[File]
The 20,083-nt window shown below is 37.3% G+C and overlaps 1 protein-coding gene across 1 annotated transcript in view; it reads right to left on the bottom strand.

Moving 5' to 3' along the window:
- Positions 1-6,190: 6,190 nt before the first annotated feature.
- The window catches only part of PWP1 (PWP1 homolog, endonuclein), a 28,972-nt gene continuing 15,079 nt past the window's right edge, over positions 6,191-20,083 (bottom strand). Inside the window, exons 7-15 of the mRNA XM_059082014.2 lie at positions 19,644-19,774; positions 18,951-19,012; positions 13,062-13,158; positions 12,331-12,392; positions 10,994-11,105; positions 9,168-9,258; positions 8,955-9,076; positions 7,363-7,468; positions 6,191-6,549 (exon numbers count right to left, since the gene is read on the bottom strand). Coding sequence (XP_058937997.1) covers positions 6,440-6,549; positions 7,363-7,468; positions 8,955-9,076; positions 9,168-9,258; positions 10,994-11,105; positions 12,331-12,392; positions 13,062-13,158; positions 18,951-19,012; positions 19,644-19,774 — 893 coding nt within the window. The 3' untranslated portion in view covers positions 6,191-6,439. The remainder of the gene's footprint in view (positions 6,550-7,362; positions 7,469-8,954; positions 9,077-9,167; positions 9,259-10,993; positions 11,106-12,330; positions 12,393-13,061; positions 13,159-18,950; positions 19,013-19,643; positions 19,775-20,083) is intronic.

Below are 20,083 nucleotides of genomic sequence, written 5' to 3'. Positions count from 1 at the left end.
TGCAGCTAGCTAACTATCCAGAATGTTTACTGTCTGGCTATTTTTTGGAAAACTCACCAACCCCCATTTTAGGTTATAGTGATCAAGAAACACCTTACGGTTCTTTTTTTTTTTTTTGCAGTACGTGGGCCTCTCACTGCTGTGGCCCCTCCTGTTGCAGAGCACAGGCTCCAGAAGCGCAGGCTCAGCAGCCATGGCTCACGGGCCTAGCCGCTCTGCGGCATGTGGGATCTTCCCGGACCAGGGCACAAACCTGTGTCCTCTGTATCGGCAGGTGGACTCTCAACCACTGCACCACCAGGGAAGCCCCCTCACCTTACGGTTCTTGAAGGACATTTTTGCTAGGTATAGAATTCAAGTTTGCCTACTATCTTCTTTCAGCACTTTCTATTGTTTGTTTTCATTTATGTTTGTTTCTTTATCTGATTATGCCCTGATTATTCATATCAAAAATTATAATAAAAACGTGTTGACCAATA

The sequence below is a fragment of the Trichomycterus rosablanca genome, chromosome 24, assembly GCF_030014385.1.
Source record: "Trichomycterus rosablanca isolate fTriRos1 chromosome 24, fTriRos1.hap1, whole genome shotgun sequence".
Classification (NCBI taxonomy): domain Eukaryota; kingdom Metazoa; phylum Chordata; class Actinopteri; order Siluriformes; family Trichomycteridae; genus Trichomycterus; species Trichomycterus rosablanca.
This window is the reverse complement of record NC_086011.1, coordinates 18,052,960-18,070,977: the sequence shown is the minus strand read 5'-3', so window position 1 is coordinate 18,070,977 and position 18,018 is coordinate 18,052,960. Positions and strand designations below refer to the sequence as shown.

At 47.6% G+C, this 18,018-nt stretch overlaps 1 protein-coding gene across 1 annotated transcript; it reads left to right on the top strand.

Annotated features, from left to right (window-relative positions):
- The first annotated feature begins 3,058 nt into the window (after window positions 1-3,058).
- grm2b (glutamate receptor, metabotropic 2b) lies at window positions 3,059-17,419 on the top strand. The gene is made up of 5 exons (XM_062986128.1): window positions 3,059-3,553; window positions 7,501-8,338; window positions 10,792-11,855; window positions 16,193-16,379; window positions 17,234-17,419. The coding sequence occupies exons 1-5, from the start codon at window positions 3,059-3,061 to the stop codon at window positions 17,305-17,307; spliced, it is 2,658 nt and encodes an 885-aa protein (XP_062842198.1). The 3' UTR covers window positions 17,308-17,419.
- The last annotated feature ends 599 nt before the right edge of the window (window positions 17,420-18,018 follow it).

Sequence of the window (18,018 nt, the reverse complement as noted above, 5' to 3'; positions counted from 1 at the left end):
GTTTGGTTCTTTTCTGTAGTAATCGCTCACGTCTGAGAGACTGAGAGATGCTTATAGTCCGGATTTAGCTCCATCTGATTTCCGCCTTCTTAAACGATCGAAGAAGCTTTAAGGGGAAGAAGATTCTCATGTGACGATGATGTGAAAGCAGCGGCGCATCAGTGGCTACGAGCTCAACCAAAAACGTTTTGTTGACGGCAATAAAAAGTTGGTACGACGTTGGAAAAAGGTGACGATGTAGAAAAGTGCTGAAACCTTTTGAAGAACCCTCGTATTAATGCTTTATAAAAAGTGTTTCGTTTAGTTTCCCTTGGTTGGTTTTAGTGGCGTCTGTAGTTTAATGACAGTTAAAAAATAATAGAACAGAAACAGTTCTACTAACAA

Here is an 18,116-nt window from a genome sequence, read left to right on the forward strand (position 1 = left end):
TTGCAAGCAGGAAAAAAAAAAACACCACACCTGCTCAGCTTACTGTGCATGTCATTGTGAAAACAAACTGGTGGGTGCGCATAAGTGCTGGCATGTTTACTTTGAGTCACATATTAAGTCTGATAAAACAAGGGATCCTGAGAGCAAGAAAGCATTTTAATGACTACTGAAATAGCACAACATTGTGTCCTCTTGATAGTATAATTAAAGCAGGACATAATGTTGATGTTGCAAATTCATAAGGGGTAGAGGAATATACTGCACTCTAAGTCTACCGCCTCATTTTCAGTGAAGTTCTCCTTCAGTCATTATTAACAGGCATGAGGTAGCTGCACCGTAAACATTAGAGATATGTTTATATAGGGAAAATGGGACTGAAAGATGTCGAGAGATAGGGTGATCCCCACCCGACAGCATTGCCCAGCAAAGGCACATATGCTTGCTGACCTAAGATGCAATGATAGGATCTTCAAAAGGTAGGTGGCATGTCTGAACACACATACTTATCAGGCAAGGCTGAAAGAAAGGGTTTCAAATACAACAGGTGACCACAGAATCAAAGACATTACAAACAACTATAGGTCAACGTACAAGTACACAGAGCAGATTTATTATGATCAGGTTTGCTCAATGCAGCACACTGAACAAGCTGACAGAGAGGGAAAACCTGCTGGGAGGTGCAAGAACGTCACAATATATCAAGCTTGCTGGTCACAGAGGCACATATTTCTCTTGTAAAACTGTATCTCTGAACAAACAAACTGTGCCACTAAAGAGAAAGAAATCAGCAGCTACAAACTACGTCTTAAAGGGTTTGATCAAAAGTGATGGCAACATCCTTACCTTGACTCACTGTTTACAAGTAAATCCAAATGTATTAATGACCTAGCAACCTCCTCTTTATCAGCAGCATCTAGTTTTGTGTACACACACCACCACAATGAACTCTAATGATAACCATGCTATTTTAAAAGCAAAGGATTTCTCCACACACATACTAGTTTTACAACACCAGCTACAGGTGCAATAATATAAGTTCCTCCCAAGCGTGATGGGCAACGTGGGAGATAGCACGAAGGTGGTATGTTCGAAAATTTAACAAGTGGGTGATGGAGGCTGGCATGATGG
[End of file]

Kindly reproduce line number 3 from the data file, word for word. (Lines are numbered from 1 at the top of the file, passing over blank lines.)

- Positions 1-6,190: 6,190 nt before the first annotated feature.